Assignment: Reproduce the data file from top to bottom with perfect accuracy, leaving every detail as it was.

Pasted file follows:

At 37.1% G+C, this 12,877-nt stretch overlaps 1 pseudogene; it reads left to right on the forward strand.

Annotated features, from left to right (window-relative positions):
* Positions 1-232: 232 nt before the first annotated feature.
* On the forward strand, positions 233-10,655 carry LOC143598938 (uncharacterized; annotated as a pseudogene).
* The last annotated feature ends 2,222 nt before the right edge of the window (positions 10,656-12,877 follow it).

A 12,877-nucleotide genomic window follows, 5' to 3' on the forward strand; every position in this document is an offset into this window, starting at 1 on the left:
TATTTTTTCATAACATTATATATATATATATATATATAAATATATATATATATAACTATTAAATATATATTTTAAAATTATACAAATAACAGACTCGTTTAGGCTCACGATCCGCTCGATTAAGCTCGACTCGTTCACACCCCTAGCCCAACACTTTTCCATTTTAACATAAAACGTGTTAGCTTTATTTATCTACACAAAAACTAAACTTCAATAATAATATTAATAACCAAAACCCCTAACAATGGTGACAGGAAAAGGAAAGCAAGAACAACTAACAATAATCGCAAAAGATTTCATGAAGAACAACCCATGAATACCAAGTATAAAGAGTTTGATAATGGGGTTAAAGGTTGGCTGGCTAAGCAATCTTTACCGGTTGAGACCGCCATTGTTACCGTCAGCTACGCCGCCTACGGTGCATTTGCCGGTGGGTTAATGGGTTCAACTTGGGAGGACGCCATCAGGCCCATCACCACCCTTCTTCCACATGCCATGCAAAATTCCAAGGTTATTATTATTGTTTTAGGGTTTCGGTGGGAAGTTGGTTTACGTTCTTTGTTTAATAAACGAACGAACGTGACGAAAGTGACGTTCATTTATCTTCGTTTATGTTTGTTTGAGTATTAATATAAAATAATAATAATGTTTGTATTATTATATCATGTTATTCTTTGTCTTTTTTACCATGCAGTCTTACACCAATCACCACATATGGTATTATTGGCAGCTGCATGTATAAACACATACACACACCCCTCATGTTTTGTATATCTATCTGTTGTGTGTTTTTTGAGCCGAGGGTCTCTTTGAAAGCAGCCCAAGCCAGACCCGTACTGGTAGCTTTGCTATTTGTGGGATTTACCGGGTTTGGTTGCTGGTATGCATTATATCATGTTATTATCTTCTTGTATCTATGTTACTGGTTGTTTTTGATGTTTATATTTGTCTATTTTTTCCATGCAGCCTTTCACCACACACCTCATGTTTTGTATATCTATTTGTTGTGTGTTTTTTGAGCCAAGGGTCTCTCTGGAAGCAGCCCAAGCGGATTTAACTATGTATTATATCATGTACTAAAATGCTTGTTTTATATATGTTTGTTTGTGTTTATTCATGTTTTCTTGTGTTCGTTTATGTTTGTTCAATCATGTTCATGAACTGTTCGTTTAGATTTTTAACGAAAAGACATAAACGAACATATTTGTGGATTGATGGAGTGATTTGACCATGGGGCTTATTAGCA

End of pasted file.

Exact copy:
At 37.1% G+C, this 12,877-nt stretch overlaps 1 pseudogene; it reads left to right on the forward strand.

Annotated features, from left to right (window-relative positions):
* Positions 1-232: 232 nt before the first annotated feature.
* On the forward strand, positions 233-10,655 carry LOC143598938 (uncharacterized; annotated as a pseudogene).
* The last annotated feature ends 2,222 nt before the right edge of the window (positions 10,656-12,877 follow it).

A 12,877-nucleotide genomic window follows, 5' to 3' on the forward strand; every position in this document is an offset into this window, starting at 1 on the left:
TATTTTTTCATAACATTATATATATATATATATATATAAATATATATATATATAACTATTAAATATATATTTTAAAATTATACAAATAACAGACTCGTTTAGGCTCACGATCCGCTCGATTAAGCTCGACTCGTTCACACCCCTAGCCCAACACTTTTCCATTTTAACATAAAACGTGTTAGCTTTATTTATCTACACAAAAACTAAACTTCAATAATAATATTAATAACCAAAACCCCTAACAATGGTGACAGGAAAAGGAAAGCAAGAACAACTAACAATAATCGCAAAAGATTTCATGAAGAACAACCCATGAATACCAAGTATAAAGAGTTTGATAATGGGGTTAAAGGTTGGCTGGCTAAGCAATCTTTACCGGTTGAGACCGCCATTGTTACCGTCAGCTACGCCGCCTACGGTGCATTTGCCGGTGGGTTAATGGGTTCAACTTGGGAGGACGCCATCAGGCCCATCACCACCCTTCTTCCACATGCCATGCAAAATTCCAAGGTTATTATTATTGTTTTAGGGTTTCGGTGGGAAGTTGGTTTACGTTCTTTGTTTAATAAACGAACGAACGTGACGAAAGTGACGTTCATTTATCTTCGTTTATGTTTGTTTGAGTATTAATATAAAATAATAATAATGTTTGTATTATTATATCATGTTATTCTTTGTCTTTTTTACCATGCAGTCTTACACCAATCACCACATATGGTATTATTGGCAGCTGCATGTATAAACACATACACACACCCCTCATGTTTTGTATATCTATCTGTTGTGTGTTTTTTGAGCCGAGGGTCTCTTTGAAAGCAGCCCAAGCCAGACCCGTACTGGTAGCTTTGCTATTTGTGGGATTTACCGGGTTTGGTTGCTGGTATGCATTATATCATGTTATTATCTTCTTGTATCTATGTTACTGGTTGTTTTTGATGTTTATATTTGTCTATTTTTTCCATGCAGCCTTTCACCACACACCTCATGTTTTGTATATCTATTTGTTGTGTGTTTTTTGAGCCAAGGGTCTCTCTGGAAGCAGCCCAAGCGGATTTAACTATGTATTATATCATGTACTAAAATGCTTGTTTTATATATGTTTGTTTGTGTTTATTCATGTTTTCTTGTGTTCGTTTATGTTTGTTCAATCATGTTCATGAACTGTTCGTTTAGATTTTTAACGAAAAGACATAAACGAACATATTTGTGGATTGATGGAGTGATTTGACCATGGGGCTTATTAGCA